If you believe the rumor mill, Microsoft will announce as early as today that Xbox 360 will be able to deliver pay-TV services from Comcast and Verizon, as well as additional content from HBO, Sony, Amazon and others, as the gaming console continues its transformation into a full-fledged entertainment hub. Focusing specifically on the Comcast and Verizon aspects, the integration would mark a milestone for the pay-TV industry in moving from a services model delivered through the traditional, set-top box control point to one where video becomes more like an app (albeit an expensive one!) to be delivered through multiple CE devices.
To the extent that other pay-TV operators follow suit, and further devices beyond the Xbox also gain the ability to deliver pay-TV services, this initiative has significant long-term implications, as it signals a major shift toward open IP-based delivery and new innovation cycles. To be clear, I don't necessarily see the Xbox move precipitating major changes in channel bundling or pricing, both of which are key industry vulnerabilities. To gain access to the Comcast or Verizon services the user will need to be authenticated via a sign-in process comparable to what's already being used in TV Everywhere, which means being a paying subscriber.
Rather, the big upside here for subscribers, and for the ecosystem, is that by putting the video into an open IP-based device with robust processing power, the video app can be more easily enhanced, making it far more compelling than today's pay-TV video services.
What does that mean? First up would be improved navigation and discoverability, long sore points for the industry which still uses derivative versions of the scrolling on-screen guide. Search-based content navigation, recommendations, queues, playlists and the like are all standard features of over-the-top services. Bing or other search apps that could be available as part of the video experience would make a huge difference.
Another area ripe for development is interactivity and social engagement. Though the pay-TV industry has leveraged the set-top to deliver some of these features, they till pale in comparison to what can be done online or what might be possible with the Kinnect motion sensor. It's pretty cool to think about changing channels or hitting pause by waving your hand.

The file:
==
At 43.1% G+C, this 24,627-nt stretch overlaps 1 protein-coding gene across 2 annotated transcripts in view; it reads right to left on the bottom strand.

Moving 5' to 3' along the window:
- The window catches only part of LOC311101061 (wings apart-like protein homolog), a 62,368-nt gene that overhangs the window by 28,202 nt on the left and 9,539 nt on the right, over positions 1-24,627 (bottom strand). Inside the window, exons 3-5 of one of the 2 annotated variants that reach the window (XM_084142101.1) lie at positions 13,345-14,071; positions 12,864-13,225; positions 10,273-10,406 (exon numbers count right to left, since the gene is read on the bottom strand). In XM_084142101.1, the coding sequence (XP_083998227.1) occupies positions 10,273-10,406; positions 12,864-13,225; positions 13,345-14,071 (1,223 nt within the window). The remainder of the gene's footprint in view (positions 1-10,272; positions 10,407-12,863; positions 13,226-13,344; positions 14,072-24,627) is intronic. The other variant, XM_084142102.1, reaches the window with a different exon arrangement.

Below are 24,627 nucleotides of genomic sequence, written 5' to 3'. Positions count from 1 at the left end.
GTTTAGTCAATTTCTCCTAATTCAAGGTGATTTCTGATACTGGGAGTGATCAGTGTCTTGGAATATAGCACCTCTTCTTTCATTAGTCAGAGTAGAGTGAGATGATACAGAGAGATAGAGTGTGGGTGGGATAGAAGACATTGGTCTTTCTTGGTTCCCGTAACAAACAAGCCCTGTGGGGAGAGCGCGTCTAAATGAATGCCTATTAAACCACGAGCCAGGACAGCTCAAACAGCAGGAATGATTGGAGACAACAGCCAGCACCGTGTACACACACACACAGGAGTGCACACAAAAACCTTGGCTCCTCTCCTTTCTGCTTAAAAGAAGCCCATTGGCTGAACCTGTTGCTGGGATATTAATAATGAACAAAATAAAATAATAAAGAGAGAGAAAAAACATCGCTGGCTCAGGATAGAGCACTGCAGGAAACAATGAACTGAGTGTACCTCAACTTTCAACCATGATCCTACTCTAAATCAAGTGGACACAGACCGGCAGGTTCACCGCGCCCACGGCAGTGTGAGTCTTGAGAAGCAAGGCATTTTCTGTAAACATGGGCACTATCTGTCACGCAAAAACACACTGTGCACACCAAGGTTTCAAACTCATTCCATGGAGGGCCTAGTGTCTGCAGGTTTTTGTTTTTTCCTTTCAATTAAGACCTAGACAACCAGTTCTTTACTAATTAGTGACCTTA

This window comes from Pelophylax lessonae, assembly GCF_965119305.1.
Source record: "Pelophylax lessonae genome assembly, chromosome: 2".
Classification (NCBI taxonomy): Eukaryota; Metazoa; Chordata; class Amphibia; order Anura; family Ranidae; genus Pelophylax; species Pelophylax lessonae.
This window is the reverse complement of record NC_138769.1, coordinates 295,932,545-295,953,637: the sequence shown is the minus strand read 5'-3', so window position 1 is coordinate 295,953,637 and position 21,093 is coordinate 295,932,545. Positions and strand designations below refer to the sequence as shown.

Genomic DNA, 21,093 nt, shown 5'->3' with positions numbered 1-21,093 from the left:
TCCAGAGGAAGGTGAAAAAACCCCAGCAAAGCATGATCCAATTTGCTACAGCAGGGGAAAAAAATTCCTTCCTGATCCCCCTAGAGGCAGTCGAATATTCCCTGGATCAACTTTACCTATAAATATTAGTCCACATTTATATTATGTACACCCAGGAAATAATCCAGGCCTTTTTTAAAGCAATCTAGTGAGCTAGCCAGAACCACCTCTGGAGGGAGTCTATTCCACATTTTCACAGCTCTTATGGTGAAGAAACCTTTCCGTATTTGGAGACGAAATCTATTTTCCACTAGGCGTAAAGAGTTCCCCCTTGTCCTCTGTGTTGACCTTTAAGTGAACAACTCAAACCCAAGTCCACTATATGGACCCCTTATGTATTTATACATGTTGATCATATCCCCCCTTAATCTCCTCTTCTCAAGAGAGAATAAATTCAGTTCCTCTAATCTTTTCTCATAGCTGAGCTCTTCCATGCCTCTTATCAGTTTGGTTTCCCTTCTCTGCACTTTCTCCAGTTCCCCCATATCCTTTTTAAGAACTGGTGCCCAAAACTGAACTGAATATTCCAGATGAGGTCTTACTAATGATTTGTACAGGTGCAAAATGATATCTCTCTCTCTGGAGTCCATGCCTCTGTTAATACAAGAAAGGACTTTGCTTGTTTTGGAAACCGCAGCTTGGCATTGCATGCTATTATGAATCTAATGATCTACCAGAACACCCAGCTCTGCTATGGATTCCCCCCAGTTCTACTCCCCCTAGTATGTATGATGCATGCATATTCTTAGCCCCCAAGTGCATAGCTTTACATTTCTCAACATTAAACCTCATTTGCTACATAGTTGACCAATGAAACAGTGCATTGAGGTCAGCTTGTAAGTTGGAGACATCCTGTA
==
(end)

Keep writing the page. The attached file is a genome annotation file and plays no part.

Yet another area for innovation is delivering video across multiple devices, regardless of time or location. The dream of seamless anywhere/anyplace/anytime video access becomes more tangible when powered by Microsoft's operating systems. And envision the potential next step here, when the video app is also made available via Google and Apple's operating systems and devices as well?
Last but not least is advertising innovation. An incredible amount of energy and resources are being poured into the online video advertising industry, and many of these benefits could now be applied the video service via Xbox and other devices as well.
The Xbox integration is an early but important step for pay-TV operators in loosening their control over the video service, in exchange for 3rd parties to add more value to it. For all of the above reasons, and more, it seems like a win for everyone that will play out over the long-term.
Update: The Microsoft press release is now out, and there are almost 40 different content partners and pay-TV operators integrating with the Xbox 360. In the U.S. the list includes Bravo, Comcast, HBO, Verizon and Syfy. Verizon's own release notes that its broadband and FiOS subscribers will be able to get certain live HD channels via Xbox 360. A Comcast blog post says that only Xfinity on Demand VOD choices will be available for Xbox 360. A Comcast spokesperson clarified that this is the same selection as is available on-demand via the set-top box, which is slightly different than what the company makes available on its Xfinity TV iPad app.
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